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Re: [Full-disclosure] HP A-series switches are affected, too. [WAS: More on IPv6 RA-Guard evasion (IPv6 security)]
On Thu, Sep 1, 2011 at 12:10 PM, Fernando Gont <fgont@xxxxxxxxxxxxxxx> wrote:
>> Based on Marc's ideas I tested the mentioned attack on Hewlett
>> Packard's A-series switches, and I have to say that these attacks were
>> successful. That stopped us from implementing IPv6 for a while in our
> Do they ship with "RA-Guard"? -- Note that "hosts being vulnerable to
> RA-based attacks" does not imply a vulnerable RA-Guard implementation.
> The layer-2 might simply not ship with RA-Guard, it could ship with it
> but not be enabled, etc.
I have to admit, I was a little bit sloppy about the term RA-Guard.
Every vendors has another name for the feature that *should* provide
protection from faked Router Advertisements, technically it is
sometimes like RA-Guard, in reality it is often a simple ACL wrapped
in a shiny new command. HP tried to implement it in their "Neighbor
Discovery Detection" feature of Comware, and they succeeded partly.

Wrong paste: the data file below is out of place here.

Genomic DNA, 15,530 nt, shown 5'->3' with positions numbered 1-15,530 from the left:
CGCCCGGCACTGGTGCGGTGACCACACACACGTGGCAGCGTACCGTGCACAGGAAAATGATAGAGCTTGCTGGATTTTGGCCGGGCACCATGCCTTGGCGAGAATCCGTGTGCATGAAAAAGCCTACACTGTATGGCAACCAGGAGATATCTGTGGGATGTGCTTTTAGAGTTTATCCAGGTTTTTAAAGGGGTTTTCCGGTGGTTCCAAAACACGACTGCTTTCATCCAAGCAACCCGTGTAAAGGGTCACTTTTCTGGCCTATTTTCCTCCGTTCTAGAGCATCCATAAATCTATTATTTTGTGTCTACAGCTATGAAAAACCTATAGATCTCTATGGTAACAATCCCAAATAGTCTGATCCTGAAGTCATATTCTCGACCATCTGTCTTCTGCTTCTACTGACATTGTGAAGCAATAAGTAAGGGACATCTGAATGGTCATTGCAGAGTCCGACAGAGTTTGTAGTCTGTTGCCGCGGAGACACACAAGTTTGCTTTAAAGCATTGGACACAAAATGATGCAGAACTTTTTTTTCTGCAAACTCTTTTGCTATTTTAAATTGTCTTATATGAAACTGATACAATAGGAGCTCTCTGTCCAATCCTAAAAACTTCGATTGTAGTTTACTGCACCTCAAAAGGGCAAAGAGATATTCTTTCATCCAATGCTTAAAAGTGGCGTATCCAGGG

One has to craft some nasty packets to circumvent their protection,
but one still is able to do so.
> Anyway... I'd bet that every implementation that "followed" the spec is
>> By the way, I don't think it is a good idea to disallow any Extension
>> Headers in ND-Messages,
> Consensus at the relevant IETF working-group (6man) seems to be to only
> ban the Fragment Header (when SEND is not employed).
I'd like to discuss this further, there are many options and I really
like to read other's opinions on that. Disallowing Fragmentation
Headers might break some stack implementations (but hopefully only in
some situations). On the other hand, (virtually) reassembling IPv6
packets on a layer2 device is expensive.
I'll have a look on ipv6-hackers as soon as I am back from vacation.
> Yep... will post something right now, and see if that triggers discussion.
danrl / Dan Luedtke